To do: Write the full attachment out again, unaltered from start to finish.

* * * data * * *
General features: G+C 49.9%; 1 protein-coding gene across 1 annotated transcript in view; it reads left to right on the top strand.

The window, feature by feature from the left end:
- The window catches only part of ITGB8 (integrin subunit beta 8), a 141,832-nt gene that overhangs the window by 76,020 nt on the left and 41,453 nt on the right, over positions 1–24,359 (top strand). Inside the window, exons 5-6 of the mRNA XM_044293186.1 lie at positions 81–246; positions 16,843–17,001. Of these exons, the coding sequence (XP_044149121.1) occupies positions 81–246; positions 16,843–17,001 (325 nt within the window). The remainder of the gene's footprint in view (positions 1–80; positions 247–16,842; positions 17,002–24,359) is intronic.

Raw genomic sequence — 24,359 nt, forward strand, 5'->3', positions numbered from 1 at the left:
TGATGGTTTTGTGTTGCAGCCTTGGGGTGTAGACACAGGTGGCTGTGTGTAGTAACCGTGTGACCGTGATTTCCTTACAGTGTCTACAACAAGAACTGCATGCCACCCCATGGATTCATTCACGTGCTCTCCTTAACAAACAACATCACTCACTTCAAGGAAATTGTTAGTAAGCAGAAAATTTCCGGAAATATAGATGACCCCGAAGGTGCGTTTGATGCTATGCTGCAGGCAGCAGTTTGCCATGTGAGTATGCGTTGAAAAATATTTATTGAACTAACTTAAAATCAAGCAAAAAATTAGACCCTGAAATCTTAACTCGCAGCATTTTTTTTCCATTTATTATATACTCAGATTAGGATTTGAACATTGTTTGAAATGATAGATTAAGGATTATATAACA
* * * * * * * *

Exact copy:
General features: G+C 49.9%; 1 protein-coding gene across 1 annotated transcript in view; it reads left to right on the top strand.

The window, feature by feature from the left end:
- The window catches only part of ITGB8 (integrin subunit beta 8), a 141,832-nt gene that overhangs the window by 76,020 nt on the left and 41,453 nt on the right, over positions 1–24,359 (top strand). Inside the window, exons 5-6 of the mRNA XM_044293186.1 lie at positions 81–246; positions 16,843–17,001. Of these exons, the coding sequence (XP_044149121.1) occupies positions 81–246; positions 16,843–17,001 (325 nt within the window). The remainder of the gene's footprint in view (positions 1–80; positions 247–16,842; positions 17,002–24,359) is intronic.

Raw genomic sequence — 24,359 nt, forward strand, 5'->3', positions numbered from 1 at the left:
TGATGGTTTTGTGTTGCAGCCTTGGGGTGTAGACACAGGTGGCTGTGTGTAGTAACCGTGTGACCGTGATTTCCTTACAGTGTCTACAACAAGAACTGCATGCCACCCCATGGATTCATTCACGTGCTCTCCTTAACAAACAACATCACTCACTTCAAGGAAATTGTTAGTAAGCAGAAAATTTCCGGAAATATAGATGACCCCGAAGGTGCGTTTGATGCTATGCTGCAGGCAGCAGTTTGCCATGTGAGTATGCGTTGAAAAATATTTATTGAACTAACTTAAAATCAAGCAAAAAATTAGACCCTGAAATCTTAACTCGCAGCATTTTTTTTCCATTTATTATATACTCAGATTAGGATTTGAACATTGTTTGAAATGATAGATTAAGGATTATATAACA